Deadly force

Sandra Bland’s mother: “Are we talking about ‘serve and protect’ or ‘isolate and neglect’?”

Joined by the nephew of Bettie Jones, Sandra Bland’s mother and sister explain how trust within communities can be built despite a culture of police violence

Demonstrators hold signs of Sandra Bland and Kindra Chapman, both of whom died in custody, during a rally against police violence in New York July 22, 2015. (REUTERS/Shannon Stapleton)

Seven months ago, 28-year-old Sandra Bland was pulled in Texas over for allegedly failing to signal a lane change. A routine traffic stop became an internationally-viewed horror after Bland was violently forced from the car by Texas trooper Brian Encinia after refusing to put out her cigarette after a warning was issued — events all caught on dash cam, where the officer is seen threatening Bland with a Taser, saying, “I’m going to light you up.” “Sandy,” as she was known by those who loved her, was found dead in a jail cell three days after her arrest.

Today the sister and mother of Bland, Chicago natives Sharon Cooper and Geneva Reed-Veal, joined Vice News’ Danny Gold at Tina Brown Live Media’s American Justice Summit on a panel to discuss the role of police in the community. Reed-Veal, who remembered her late daughter as a “six-feet diva” who was “very bright, smart and assertive,” expressed concerned about the state of modern policing, the militarization of which has come under heavy scrutiny nationwide in the last year following the death of dozens of unarmed African-American people.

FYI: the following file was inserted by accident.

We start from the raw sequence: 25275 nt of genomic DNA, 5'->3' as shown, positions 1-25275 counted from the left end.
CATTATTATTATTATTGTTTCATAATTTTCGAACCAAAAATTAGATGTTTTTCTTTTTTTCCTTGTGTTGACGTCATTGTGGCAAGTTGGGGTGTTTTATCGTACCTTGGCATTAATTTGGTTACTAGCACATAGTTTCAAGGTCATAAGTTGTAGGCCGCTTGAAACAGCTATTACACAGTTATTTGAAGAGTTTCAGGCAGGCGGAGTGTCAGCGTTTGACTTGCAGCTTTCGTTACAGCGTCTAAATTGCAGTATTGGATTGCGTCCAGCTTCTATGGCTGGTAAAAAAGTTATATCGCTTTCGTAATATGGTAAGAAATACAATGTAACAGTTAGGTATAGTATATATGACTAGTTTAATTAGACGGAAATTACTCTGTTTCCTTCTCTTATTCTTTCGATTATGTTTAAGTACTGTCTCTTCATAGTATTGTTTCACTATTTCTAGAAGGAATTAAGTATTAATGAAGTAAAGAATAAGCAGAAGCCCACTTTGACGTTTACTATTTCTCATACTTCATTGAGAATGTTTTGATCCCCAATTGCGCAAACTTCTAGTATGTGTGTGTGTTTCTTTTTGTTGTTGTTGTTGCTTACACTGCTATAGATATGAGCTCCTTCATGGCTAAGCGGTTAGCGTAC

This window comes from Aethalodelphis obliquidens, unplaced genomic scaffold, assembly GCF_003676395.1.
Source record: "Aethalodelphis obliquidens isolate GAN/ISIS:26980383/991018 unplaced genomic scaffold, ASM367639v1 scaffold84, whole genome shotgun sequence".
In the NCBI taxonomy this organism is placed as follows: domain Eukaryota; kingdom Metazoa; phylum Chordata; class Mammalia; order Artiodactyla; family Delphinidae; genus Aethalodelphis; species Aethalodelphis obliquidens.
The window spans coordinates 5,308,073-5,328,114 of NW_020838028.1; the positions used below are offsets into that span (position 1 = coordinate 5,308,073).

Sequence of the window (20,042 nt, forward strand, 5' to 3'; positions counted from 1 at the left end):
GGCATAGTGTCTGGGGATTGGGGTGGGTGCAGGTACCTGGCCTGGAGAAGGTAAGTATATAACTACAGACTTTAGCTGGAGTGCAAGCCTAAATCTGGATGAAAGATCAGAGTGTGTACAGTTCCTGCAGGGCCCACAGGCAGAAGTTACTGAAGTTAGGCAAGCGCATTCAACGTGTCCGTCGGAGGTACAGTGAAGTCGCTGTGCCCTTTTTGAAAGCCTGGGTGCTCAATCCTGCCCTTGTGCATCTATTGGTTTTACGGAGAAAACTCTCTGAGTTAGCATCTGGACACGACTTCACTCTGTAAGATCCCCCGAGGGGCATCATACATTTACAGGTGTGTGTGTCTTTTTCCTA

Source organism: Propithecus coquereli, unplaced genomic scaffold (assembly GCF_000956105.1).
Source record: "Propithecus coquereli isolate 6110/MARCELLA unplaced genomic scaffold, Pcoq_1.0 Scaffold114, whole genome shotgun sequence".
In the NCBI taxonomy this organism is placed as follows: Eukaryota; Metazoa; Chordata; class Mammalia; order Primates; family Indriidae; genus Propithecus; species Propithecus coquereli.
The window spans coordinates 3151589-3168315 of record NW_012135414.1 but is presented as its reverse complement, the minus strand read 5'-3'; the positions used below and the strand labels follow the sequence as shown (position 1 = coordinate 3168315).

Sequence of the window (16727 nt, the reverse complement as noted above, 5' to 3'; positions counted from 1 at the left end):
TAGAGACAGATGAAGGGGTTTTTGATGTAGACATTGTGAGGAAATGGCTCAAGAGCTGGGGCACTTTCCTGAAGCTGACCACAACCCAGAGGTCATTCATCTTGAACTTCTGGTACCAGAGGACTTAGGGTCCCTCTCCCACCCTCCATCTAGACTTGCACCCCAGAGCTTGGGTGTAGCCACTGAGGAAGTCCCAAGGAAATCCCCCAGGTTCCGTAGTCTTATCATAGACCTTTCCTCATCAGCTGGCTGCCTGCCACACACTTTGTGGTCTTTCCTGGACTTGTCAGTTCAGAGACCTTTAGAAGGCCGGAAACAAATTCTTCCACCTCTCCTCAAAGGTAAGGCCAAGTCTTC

“Are we talking about ‘serve and protect’ or ‘isolate and neglect’?” she asked — a question that was met with heavy applause from the audience at the New York City event.

Shante Needham (C), sister of Sandra Bland, and Bland's mother Geneva Reed-Veal (L) attend the funeral. (REUTERS/Jim Young)

Shante Needham (C), sister of Sandra Bland, and Bland’s mother Geneva Reed-Veal (L) attend the funeral. (REUTERS/Jim Young)

A medical examiner ruled the death a suicide, but Bland’s family disagrees. She had just relocated for a new job at her alma matter, Prairie View A&M University, and was of sound mind, according to Cooper and Reed-Veal. She had started #SandySpeaks seven months before her death to speak about racial injustice and Black Lives Matter. “She was about the rights of people, the rights of the underdog,” her mother said. Bland knew her rights and expressed them to the arresting officer, and her family believes that she would still be alive today if it were not for the culture of police brutality that disproportionally targets African-American people. “In July [of 2015], seven other women died in police custody. What are their names?,” Reed-Veal asked.